Beneath the foreign policy headlines lies a host of important considerations for Egypt on the foreign policy front that most candidates did not fail to address in their own way. The main issues for candidates this time around are Israel-Palestine, the Nile Basin and African relations, Egyptians abroad, Egyptian-American relations, and strategic bilateral partnerships. Some assign different degrees of importance on each and attach differing levels of national security concerns to each issue.

As a popular issue and consistent matter of concern for Egyptians, every candidate had to address Camp David, and Egypt's stance towards Palestine and the Palestinians. Khalid Ali calls Egypt’s position with regard to Palestine during Mubarak’s reign disappointing. Ali, Sabbahi, Abouel Fotouh and Morsy all assert Egypt’s need to honor its treaties, but also hold the view that Israel has not kept its end of the bargain, which could potentially nullify the agreement. Sabbahi is the most radical in his assertions, refusing to use the word Israel in his program, preferring to call it the “Zionist entity.” These candidates all look for a pointed departure from Egypt’s previous policies towards Palestinians, which Abouel Fotouh likened to a “lying down position” during one television interview. They do not discount the possibility of unilaterally supporting Palestinians by opening the Rafah border crossing and working with Islamist Hamas as well as secular Fatah, whereas the Egyptian government before preferred dealing with Fatah.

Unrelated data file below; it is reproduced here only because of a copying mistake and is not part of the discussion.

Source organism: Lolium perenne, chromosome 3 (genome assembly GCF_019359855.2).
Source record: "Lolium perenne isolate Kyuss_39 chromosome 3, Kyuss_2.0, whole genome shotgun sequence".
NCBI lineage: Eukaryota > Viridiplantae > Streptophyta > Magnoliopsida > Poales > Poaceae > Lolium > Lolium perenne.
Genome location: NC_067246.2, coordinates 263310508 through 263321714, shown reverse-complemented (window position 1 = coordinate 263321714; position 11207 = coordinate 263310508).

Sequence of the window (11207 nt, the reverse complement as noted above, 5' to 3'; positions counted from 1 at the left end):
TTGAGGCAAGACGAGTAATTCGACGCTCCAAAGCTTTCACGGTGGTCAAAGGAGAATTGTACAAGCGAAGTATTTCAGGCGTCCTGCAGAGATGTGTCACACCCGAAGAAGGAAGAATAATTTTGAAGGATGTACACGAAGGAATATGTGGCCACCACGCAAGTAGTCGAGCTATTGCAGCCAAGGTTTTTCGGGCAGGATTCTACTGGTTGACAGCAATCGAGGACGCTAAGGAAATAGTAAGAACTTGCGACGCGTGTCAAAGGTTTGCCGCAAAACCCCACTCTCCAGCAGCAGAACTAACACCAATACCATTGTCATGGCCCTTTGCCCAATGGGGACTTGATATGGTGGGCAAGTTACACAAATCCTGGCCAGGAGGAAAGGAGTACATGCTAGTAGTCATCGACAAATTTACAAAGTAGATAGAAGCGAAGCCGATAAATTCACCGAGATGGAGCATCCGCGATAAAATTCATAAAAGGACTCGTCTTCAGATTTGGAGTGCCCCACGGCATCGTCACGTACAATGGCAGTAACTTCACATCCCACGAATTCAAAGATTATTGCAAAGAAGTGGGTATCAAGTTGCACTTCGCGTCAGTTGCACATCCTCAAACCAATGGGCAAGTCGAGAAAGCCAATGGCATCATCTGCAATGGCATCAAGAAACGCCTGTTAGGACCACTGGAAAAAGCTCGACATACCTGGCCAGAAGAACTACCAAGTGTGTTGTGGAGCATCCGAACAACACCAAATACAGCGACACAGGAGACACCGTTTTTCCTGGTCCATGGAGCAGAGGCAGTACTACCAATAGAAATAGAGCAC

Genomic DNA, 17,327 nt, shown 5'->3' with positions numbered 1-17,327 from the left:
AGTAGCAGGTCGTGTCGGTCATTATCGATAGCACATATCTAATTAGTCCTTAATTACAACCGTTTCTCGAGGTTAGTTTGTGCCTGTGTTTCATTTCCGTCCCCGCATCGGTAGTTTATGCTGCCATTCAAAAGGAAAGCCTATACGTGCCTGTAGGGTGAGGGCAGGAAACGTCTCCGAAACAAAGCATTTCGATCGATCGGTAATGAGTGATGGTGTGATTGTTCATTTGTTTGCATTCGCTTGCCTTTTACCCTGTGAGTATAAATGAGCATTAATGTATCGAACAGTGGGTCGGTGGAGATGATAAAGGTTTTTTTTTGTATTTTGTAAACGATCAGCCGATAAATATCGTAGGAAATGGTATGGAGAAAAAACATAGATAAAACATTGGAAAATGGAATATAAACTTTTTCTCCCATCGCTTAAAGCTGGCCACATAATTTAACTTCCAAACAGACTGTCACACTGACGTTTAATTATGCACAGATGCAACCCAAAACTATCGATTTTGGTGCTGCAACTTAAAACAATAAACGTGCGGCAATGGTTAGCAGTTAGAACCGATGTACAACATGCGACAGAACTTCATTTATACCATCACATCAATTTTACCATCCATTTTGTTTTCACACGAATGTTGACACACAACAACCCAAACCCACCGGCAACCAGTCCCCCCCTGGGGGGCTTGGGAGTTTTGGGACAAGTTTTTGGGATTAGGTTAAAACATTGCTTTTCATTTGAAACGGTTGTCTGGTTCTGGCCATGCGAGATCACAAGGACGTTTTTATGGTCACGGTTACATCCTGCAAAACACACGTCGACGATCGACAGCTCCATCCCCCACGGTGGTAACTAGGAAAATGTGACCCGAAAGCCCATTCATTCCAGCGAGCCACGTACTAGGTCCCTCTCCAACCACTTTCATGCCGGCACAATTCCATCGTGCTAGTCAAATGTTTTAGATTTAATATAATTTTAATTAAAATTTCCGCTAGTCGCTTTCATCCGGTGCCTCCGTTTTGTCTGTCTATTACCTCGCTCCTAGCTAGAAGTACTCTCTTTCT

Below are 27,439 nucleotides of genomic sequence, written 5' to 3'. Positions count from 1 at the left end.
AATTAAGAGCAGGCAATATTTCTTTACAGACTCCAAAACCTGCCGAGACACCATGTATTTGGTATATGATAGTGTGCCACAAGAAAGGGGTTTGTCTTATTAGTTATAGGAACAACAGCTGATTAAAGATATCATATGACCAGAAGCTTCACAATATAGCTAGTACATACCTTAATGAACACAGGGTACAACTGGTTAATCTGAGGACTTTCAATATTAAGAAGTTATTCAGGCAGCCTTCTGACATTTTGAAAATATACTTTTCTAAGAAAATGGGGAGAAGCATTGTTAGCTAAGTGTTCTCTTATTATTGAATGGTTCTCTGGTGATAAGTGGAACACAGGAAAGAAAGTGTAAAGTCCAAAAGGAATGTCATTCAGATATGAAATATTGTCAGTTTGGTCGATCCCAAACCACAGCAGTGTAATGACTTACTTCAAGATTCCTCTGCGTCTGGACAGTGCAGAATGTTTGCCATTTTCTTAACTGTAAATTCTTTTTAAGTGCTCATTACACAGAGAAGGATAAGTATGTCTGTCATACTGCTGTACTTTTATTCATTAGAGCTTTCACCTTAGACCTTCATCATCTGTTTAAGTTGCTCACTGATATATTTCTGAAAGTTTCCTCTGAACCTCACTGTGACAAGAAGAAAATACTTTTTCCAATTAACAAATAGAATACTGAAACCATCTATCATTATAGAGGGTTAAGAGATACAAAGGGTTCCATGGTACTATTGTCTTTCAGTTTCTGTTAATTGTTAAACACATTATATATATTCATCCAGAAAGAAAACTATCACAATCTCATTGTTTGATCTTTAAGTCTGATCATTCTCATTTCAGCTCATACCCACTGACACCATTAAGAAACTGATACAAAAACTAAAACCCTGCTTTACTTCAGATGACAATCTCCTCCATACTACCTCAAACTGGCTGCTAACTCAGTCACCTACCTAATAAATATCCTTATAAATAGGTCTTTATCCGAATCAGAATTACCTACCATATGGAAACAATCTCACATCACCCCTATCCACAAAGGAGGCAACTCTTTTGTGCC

Shafiq does not indicate anything profound or any change regarding how he would handle the Palestinian situation. Unlike all of the other candidates, he does not even hint to there having been anything wrong with Egypt’s stance and actions on the issue during the Mubarak years.

Moussa, who was Mubarak’s most vocal foreign minister in criticizing Israel, seems more hesitant to engage in unilateral support of the Palestinian cause, but would like to focus on bolstering Palestinian statehood through existing accords and coordinated efforts with other Arab countries. He does say that he would like for Egypt to be more vocal on supporting the Palestinian cause “as an ethical obligation.”